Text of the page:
The real "Trump?" TAX scandal:
David Cay Johnston
Our system lets wealthy people delay IRS payments, invest the money and make a killing.
There's a big story in the tax returns that he claims he cannot release because of what he describes as a routine audit. The big story is not the true size of his wealth, but about how Congress has turned the income tax into a source of massive wealth for many of the richest Americans, including Trump.
That may seem hard to believe because the income tax burdens most of us. But the riches to be mined from the tax code are well known to America's top tax lawyers and their clients.
Since 1986, Congress has accomplished what medieval alchemists and Sir Isaac Newton could not in their quest for a philosophers' stone that they believed would transform lead into gold. Our lawmakers have magically transformed income taxes into a source of wealth for many in the donor class by adding just a few lines to the nearly 6,500-page Internal Revenue Code.
It's all about tax rules that require you to depreciate, or reduce, the value of buildings over time, even if the market value of the structures is going up. If your depreciation is greater than your traditional income from work and businesses, Congress lets you report negative income. If these paper losses are just a dollar more than traditional income, it wipes out your income taxes for the year.
If Trump's returns show he has paid no income taxes in some years, that could be a reason he has not yet released details.
Congress says most Americans can deduct no more than $25,000 of real estate depreciation against their income. But if you work two days a week managing real estate and own enough that the depreciation exceeds your salary and other income, Congress lets you live income-tax-free. And for as long as you keep buying buildings and depreciating them, the tax does not come due.
A decade after Trump graduated from college, he enjoyed a luxurious bachelor lifestyle in Manhattan while paying no income taxes. Depreciation on his buildings let him tell the IRS that his 1978 income was negative by $406,379. The next year, it was negative $3.4 million, according to documents I found in casino regulatory files.
To understand how reporting a negative income can be profitable, take a look at your pay stub. If Congress gave you a deal similar to Trump's, instead of the government deducting taxes from your paycheck, you would keep that money - like an interest-free loan - and could use it to make more money.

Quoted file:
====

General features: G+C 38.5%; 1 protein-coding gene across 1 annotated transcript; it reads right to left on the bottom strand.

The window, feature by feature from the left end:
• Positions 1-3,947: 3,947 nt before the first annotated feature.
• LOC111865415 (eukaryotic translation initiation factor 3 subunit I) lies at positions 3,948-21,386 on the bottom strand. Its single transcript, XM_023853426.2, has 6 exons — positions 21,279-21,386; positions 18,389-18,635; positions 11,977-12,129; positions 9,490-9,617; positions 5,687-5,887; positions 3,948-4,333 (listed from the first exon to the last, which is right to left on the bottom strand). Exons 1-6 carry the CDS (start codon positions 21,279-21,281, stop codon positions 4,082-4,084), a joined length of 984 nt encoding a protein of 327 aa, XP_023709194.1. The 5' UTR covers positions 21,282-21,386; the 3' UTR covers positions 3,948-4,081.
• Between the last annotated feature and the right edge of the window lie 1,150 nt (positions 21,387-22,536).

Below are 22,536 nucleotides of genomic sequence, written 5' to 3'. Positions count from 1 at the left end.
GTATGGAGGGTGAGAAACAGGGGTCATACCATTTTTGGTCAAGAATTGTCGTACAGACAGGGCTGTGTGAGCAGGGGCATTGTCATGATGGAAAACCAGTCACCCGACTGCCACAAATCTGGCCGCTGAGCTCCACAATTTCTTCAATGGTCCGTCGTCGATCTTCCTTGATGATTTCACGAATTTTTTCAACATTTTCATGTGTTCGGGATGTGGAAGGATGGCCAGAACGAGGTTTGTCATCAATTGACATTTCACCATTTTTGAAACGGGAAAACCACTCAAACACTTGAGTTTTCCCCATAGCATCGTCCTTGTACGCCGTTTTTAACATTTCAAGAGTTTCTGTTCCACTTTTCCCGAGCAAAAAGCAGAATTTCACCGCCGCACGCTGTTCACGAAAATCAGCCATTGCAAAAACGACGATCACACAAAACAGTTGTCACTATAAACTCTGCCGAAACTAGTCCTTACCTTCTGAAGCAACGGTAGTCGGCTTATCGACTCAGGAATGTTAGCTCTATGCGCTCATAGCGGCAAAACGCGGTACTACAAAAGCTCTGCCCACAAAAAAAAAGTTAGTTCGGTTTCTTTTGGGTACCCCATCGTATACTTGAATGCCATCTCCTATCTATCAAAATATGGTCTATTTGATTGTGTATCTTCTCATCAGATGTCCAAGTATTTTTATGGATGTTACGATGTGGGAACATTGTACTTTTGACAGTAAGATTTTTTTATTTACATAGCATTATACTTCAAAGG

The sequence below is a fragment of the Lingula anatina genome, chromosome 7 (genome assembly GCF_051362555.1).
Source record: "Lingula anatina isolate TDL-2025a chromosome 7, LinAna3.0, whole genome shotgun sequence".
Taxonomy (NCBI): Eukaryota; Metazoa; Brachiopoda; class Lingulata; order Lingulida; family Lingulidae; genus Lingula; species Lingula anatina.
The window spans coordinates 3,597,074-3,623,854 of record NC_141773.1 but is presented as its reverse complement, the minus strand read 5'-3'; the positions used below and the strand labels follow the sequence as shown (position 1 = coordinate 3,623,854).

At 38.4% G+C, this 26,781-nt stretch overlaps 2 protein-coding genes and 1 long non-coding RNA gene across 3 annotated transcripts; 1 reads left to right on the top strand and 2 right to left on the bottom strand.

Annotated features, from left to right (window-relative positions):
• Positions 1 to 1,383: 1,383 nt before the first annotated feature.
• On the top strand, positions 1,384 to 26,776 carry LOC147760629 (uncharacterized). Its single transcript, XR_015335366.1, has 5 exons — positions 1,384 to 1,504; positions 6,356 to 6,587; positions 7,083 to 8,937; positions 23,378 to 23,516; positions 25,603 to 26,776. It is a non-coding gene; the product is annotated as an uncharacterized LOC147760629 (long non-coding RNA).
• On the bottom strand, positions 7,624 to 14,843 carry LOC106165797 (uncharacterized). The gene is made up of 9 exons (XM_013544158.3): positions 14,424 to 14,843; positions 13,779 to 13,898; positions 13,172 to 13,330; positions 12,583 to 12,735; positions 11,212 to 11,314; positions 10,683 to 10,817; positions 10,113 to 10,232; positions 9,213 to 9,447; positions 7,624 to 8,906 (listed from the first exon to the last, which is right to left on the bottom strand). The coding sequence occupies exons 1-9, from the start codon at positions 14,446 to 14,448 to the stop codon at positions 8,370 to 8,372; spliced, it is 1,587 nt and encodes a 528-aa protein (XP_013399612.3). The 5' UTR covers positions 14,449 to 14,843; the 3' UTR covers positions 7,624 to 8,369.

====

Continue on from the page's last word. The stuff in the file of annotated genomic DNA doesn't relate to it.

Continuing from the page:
Invest that money at 5% and then pay the tax 20 years later. For each dollar of tax, you'd pocket $1.65. Net 10%, and you'd pocket $5.73 for each tax dollar you didn't pay.
Trump in 2011 claimed that NBC paid him $65
million a year for The Apprentice, a
figure the network called
POLICING THE USA: A look at race,
About 2.1 million taxpayers report negative incomes annually, IRS data show. The IRS knows, but won't say, how many of those are failed small business owners and how many are rich landlords like Trump. Congress has not asked.
That is not the only way the super rich are allowed to defer income taxes and profit from the money until it's due. Another rule lets managers of private equity and hedge funds defer taxes on unlimited amounts for as long as they choose. And still another allows executives delay until retirement much more of their income taxes than ordinary people.
The big story in Trump's tax returns is that Congress has created two income tax systems, separate and unequal. One system burdens most Americans. The other enriches the donor class.
An audit is no reason for Trump to withhold his tax returns. Releasing them does not affect the IRS, and the agency has already said nothing prevents individuals from sharing their own tax information. Moreover, Trump has no excuse for holding back tax returns from years no longer under audit.
It has been traditional for many years for presidents and candidates to release their tax returns. As of Sunday, of the two Democrats and four Republicans still in the presidential race, Trump was the only holdout.
Trump promotes himself as a champion of people whom he says Washington politicians and the donor class ignore. He could bolster that position by revealing his tax returns so we can determine how much of his wealth comes from his business acumen and how much from congressional tax favors.
href="http://curiyo.com/en/topic/David%20Cay%20Johnston" title="" style="color:rgb(51, 51, 51)">David Cay Johnston<>, a Pulitzer Prize-winning investigative reporter, is the author of Perfectly Legal, Free Lunch, The Fine Print and other books.
It would be much easier just to add the link to my WEB site but "facts" have a habit of disappearing off liberal WEB sites so here is the link, we shall see how long it remains valid. http://www.usatoday.com/story/opinion/2016/03/08/real-trump-tax-scandal-david-cay-johnston/81436212/